How to Unblock Outdoor Drains

Опубликовал Admin
1-10-2020, 10:30
Outdoor drains are susceptible to clogging with leaves or mud. If your drain is slow or completely backed up, there are ways you can clean it yourself without calling a plumber. Whether you break the clog apart by hand or use a solution of baking powder and vinegar, your drain will flow like new!

Breaking the Clog Apart

  1. Put on elbow-length rubber gloves before you begin. Use thick waterproof gloves that come up to your elbow. Gloves will protect your hands from anything in the water and keep your hands dry as you break the clog apart.
  2. Lift the grate covering your drain with a screwdriver. Stick the end of a flathead screwdriver in between the openings of your grate. Bend the screwdriver back to pry the grate away from the drain. Set the grating aside while working inside your drain.
    • If the drain has a solid top, pry it up from the edge instead.
  3. Reach into the drain with your hands if you can. If your hands fit inside of the drain and you notice any obstructions, reach into the water and see if you can break apart the clog. Scoop out any debris and throw it away in a trash can. Keep scooping out the clog until you can’t pick up anymore.
    • Make sure you’re wearing your rubber gloves before putting your hands in the water. There may be objects hidden under the water or in the clog that could cause irritation.
  4. Use drain rods to break apart clogs you can’t reach. Drain rods are long flexible plumbing tools used to break apart blockages deep within the pipes. Feed the first rod with the rubber plunger attachment into your drain, using short bursts to force it further down. Once the rod is in the drain pipe, spin it clockwise to break apart the clog.
    • Drain rods can be purchased from your local hardware store.
    • If there’s a solid obstruction, pull out the rod and use the corkscrew attachment instead of the plunger.
  5. Pour water and bleach into the drain to rinse out any additional debris. Spray the drain opening with 1 gallon (3.8 L) of water using your hose to test the drainage and to get rid of any loose material. Use 1–2 cups (240–470 ml) of bleach to prevent any smells and to break apart any residual obstructions.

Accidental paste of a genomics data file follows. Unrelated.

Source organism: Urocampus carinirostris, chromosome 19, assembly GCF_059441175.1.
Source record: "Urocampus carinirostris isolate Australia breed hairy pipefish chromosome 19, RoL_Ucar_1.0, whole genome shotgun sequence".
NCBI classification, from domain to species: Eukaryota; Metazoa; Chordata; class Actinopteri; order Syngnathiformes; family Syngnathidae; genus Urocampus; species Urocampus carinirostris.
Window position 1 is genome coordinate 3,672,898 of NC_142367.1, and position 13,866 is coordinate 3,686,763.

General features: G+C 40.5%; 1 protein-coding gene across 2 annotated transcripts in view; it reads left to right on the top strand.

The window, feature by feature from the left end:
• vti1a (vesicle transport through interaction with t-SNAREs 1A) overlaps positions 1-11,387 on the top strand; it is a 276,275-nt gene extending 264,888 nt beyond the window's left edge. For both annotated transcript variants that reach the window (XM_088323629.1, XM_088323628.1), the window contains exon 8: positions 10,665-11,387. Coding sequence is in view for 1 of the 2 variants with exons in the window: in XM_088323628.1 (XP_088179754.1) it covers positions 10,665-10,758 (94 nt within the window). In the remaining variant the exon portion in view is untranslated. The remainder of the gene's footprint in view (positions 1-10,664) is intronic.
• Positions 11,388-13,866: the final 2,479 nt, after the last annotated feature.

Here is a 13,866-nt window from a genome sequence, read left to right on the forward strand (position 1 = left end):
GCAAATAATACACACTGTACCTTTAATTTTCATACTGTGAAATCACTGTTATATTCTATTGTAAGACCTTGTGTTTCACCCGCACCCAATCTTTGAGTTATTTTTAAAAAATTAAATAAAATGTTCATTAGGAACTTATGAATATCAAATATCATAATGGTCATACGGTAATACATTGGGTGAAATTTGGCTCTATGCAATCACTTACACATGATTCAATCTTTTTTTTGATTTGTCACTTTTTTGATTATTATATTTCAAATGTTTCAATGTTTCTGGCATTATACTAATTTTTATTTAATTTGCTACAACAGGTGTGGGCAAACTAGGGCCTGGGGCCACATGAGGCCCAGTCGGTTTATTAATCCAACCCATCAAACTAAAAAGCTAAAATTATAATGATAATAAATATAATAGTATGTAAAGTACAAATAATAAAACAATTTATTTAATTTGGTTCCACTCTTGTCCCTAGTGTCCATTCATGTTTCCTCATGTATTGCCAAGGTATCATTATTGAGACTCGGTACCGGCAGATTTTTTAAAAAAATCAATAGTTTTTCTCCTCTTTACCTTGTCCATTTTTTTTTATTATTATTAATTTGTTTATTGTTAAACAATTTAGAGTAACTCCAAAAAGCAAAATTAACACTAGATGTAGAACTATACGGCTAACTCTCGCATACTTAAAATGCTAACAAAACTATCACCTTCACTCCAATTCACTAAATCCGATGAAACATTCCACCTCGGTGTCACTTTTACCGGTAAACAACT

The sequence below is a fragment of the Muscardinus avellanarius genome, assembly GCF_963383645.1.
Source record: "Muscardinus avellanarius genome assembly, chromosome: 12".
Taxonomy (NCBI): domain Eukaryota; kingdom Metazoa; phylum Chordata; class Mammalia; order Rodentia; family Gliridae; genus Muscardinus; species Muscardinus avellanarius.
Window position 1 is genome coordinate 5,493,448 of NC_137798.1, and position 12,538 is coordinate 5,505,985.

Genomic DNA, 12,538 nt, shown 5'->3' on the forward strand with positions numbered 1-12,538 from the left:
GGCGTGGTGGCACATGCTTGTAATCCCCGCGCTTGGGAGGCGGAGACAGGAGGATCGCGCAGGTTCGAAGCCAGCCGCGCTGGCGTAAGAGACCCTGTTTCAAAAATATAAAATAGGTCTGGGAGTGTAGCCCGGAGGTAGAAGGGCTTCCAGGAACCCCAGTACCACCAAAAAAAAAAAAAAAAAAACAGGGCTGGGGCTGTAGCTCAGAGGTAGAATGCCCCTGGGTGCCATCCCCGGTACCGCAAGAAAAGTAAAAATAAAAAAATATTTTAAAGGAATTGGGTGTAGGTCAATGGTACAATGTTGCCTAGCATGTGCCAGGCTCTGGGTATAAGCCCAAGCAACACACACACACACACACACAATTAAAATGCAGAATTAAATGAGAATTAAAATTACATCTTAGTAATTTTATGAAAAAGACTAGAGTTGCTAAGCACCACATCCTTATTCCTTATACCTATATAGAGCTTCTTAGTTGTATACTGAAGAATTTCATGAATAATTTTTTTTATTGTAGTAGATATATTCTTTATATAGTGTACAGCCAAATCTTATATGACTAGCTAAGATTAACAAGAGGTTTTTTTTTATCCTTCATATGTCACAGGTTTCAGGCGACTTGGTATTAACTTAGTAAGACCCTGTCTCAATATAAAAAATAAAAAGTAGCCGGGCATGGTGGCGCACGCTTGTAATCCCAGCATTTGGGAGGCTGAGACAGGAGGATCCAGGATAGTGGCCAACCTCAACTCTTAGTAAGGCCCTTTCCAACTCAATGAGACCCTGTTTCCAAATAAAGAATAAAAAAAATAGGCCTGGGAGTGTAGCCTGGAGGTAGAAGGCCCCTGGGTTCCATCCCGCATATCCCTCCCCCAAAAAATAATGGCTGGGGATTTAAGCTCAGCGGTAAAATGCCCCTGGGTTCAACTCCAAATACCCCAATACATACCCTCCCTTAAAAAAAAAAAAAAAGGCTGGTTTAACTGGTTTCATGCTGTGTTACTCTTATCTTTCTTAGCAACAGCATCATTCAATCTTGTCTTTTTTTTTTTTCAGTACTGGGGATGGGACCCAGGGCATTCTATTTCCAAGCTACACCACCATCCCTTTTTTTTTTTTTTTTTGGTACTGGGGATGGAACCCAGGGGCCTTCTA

• If the drain still runs slow, use your drain rods until it works again. If you can’t get it to work, you may need to call a professional.

Using Baking Soda and Vinegar

  1. Pour 1 cup (208 g) of baking soda into the drain. Remove the grate on top of your drain so the baking soda can get into your pipes. Measure out 1 cup (208 g) of baking soda and pour it directly into the drain.
    • If your drain is completely clogged, consider using drain rods or a snake to break it apart first.
  2. Add 1  c (240 ml) of vinegar to the drain to start a reaction. After the baking soda, put white distilled vinegar in the drain. The vinegar will start to bubble and react with the baking soda as soon as they’re together.
  3. Let the mixture sit for 30 minutes. Leave the baking soda and vinegar alone in your drain for a half hour. During this time, the baking soda and vinegar will break down organic materials stuck in your pipes and make it drain more efficiently.
    • Baking soda and vinegar is a great natural alternative to chemical drain cleaners.
  4. Dump a pot of boiling water into the drain for 2 minutes. Fill a large pot two-thirds full with water and bring it to a boil on your stove. Bring the pot outside and slowly pour the water into the drain. The water helps lift any loose material inside your pipes and helps clean out the baking soda and vinegar.
    • Wear an oven mitt while you pour the water in case it spills down the side of the pot.
    • Boiling water will kill any grass near your drain if it spills on the soil.

Preventing Clogs

  1. Cover the drain with a screen or dome to prevent large debris from falling in. Drain screens are protective grates or meshes used to keep leaves and other debris out of your pipes. Set the screen or dome over your drain so it collects any possible obstructions.
    • Drain covers can be purchased at your local hardware store.
    • Clean your drain screens periodically to remove any obstructions.
    • If the drain is in an area with a lot of foot traffic, lay down a flat rubber drain screen over it.
  2. Clean out the drain once a month so clogs cannot form. Try to clean your drains frequently, even if they aren’t clogged. Either use drain rods to break apart small obstructions or use a baking soda and vinegar treatment. With monthly maintenance, your outdoor drains won’t clog.
    • If you have severe storms, check your drains the following day to see if there is any debris.
  3. Use a biological enzyme cleaner when your drain is running slow. Biological enzymes use natural bacteria to break down organic materials in your pipes. Wait until a clear evening when you aren’t expecting rain in your area. Pour the entire bag of the enzyme into your drain and let it work overnight.
    • Enzyme cleaners come in liquid or granular form and can be purchased online or from your local hardware store.



  • Wear rubber gloves when you’re working on your drain so you don’t get any skin irritation from the water or debris.

Things You’ll Need

Breaking the Clog Apart

  • Rubber gloves
  • Screwdriver
  • Drain rods
  • Hose
  • Bleach

Using Caustic Soda

  • Baking soda
  • Vinegar
  • Large pot
  • Stove

Preventing Clogs

  • Drain screen or dome
  • Biological enzyme cleaner
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